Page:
The ground for documentary storytellers has radically shifted over the last decade. How can socially minded storytellers adapt to this new terrain? Created in conjunction with Magnum Foundation and guest editor Susan Meiselas, Aperture’s spring 2014 issue, “Documentary, Expanded,” explores a cross-section of critical questions for practicing documentarians today, when the old models for producing and disseminating work have disappeared. Meiselas, in an interview with Chris Boot, Aperture’s executive director, discusses the need for photographers to adapt and embrace new technologies, tools, and strategies; Ariella Azoulay, in conversation with Creative Time’s Nato Thompson, reflects on the important role of collaborative ways of working in the history of photography; Ethan Zuckerman considers the benefits and pitfalls of citizen journalism and image aggregation, while Lev Manovich presents his work with big data and social-media visualization. The essay section is rounded out by additional pieces by photojournalism experts Fred Ritchin and Stephen Mayes, and a dialogue between artist Hito Steyerl and theorist Thomas Keenan.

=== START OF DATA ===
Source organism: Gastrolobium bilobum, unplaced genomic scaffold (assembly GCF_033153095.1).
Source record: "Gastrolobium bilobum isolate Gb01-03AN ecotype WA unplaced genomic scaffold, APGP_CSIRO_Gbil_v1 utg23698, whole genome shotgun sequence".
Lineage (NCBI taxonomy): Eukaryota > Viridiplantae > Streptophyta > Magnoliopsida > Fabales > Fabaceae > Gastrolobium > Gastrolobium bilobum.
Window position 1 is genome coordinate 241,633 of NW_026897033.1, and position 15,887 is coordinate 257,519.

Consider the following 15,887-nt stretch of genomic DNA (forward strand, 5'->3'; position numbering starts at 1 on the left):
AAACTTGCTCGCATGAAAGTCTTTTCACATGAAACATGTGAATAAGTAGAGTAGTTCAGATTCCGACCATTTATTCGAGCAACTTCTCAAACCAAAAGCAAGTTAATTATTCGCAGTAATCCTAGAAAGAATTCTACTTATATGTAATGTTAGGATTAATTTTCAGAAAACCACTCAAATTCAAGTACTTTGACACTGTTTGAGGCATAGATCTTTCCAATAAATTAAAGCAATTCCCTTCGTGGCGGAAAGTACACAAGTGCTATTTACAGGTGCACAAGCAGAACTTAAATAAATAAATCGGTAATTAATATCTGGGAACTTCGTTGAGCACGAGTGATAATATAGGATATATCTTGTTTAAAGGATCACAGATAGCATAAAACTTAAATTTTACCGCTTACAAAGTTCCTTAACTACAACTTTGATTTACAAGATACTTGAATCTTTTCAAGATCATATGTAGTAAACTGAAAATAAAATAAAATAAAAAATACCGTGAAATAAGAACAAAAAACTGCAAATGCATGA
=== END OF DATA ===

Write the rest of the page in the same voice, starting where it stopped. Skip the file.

The magazine’s portfolio section presents new projects that use social media, data mapping, or collaboration to engage on current social-political themes. Thomas Dworzak documents Instagram’s role as a political or news mouthpiece; Daniel Traub collaborates with local photographers to document African laborers in southern China; Wendy Ewald, Eric Gottesman, and members of Canada’s Innu people build a community archive; Emily Schiffer shares her photography and mapping project on Chicago’s underserved South Side; artist James Bridle documents an invisible war with Dronestagram; Mari Bastashevski explores the global arms trade; and Teru Kuwayama discusses Basetrack, a social-media reporting project connecting Marines with their families.